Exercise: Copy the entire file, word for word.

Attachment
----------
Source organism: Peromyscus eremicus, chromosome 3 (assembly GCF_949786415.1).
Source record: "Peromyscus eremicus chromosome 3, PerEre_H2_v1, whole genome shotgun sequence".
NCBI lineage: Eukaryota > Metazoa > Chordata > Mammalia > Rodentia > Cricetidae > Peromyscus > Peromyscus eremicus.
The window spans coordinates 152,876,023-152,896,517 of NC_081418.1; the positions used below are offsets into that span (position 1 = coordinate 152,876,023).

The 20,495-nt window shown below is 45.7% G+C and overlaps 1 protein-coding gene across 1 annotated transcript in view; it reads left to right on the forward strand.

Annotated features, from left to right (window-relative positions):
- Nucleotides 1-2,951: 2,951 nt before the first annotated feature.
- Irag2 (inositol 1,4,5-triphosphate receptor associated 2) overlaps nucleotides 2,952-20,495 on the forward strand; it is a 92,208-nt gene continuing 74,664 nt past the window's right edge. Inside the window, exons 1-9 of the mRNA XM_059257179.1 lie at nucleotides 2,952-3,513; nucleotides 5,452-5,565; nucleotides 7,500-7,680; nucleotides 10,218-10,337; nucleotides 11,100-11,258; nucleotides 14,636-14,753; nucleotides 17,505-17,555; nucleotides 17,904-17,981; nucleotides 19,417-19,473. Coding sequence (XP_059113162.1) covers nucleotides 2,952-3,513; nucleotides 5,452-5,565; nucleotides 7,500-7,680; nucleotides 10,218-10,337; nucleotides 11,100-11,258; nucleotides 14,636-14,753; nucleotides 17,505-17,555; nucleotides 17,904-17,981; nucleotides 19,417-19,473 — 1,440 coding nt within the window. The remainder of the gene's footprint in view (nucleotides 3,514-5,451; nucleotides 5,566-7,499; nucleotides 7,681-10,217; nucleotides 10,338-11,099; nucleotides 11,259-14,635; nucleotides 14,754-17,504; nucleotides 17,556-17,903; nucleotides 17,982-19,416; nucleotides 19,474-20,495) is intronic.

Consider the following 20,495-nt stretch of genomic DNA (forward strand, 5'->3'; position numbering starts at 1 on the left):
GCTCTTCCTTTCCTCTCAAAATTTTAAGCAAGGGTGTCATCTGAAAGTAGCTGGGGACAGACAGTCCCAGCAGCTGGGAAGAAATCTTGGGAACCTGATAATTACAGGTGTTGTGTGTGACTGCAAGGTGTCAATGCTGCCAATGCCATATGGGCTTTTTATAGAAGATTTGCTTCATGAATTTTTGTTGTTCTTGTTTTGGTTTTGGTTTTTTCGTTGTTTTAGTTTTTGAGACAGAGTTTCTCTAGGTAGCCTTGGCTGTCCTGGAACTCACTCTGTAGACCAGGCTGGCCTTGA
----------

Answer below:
Source organism: Peromyscus eremicus, chromosome 3 (assembly GCF_949786415.1).
Source record: "Peromyscus eremicus chromosome 3, PerEre_H2_v1, whole genome shotgun sequence".
NCBI lineage: Eukaryota > Metazoa > Chordata > Mammalia > Rodentia > Cricetidae > Peromyscus > Peromyscus eremicus.
The window spans coordinates 152,876,023-152,896,517 of NC_081418.1; the positions used below are offsets into that span (position 1 = coordinate 152,876,023).

The 20,495-nt window shown below is 45.7% G+C and overlaps 1 protein-coding gene across 1 annotated transcript in view; it reads left to right on the forward strand.

Annotated features, from left to right (window-relative positions):
- Nucleotides 1-2,951: 2,951 nt before the first annotated feature.
- Irag2 (inositol 1,4,5-triphosphate receptor associated 2) overlaps nucleotides 2,952-20,495 on the forward strand; it is a 92,208-nt gene continuing 74,664 nt past the window's right edge. Inside the window, exons 1-9 of the mRNA XM_059257179.1 lie at nucleotides 2,952-3,513; nucleotides 5,452-5,565; nucleotides 7,500-7,680; nucleotides 10,218-10,337; nucleotides 11,100-11,258; nucleotides 14,636-14,753; nucleotides 17,505-17,555; nucleotides 17,904-17,981; nucleotides 19,417-19,473. Coding sequence (XP_059113162.1) covers nucleotides 2,952-3,513; nucleotides 5,452-5,565; nucleotides 7,500-7,680; nucleotides 10,218-10,337; nucleotides 11,100-11,258; nucleotides 14,636-14,753; nucleotides 17,505-17,555; nucleotides 17,904-17,981; nucleotides 19,417-19,473 — 1,440 coding nt within the window. The remainder of the gene's footprint in view (nucleotides 3,514-5,451; nucleotides 5,566-7,499; nucleotides 7,681-10,217; nucleotides 10,338-11,099; nucleotides 11,259-14,635; nucleotides 14,754-17,504; nucleotides 17,556-17,903; nucleotides 17,982-19,416; nucleotides 19,474-20,495) is intronic.

Consider the following 20,495-nt stretch of genomic DNA (forward strand, 5'->3'; position numbering starts at 1 on the left):
GCTCTTCCTTTCCTCTCAAAATTTTAAGCAAGGGTGTCATCTGAAAGTAGCTGGGGACAGACAGTCCCAGCAGCTGGGAAGAAATCTTGGGAACCTGATAATTACAGGTGTTGTGTGTGACTGCAAGGTGTCAATGCTGCCAATGCCATATGGGCTTTTTATAGAAGATTTGCTTCATGAATTTTTGTTGTTCTTGTTTTGGTTTTGGTTTTTTCGTTGTTTTAGTTTTTGAGACAGAGTTTCTCTAGGTAGCCTTGGCTGTCCTGGAACTCACTCTGTAGACCAGGCTGGCCTTGA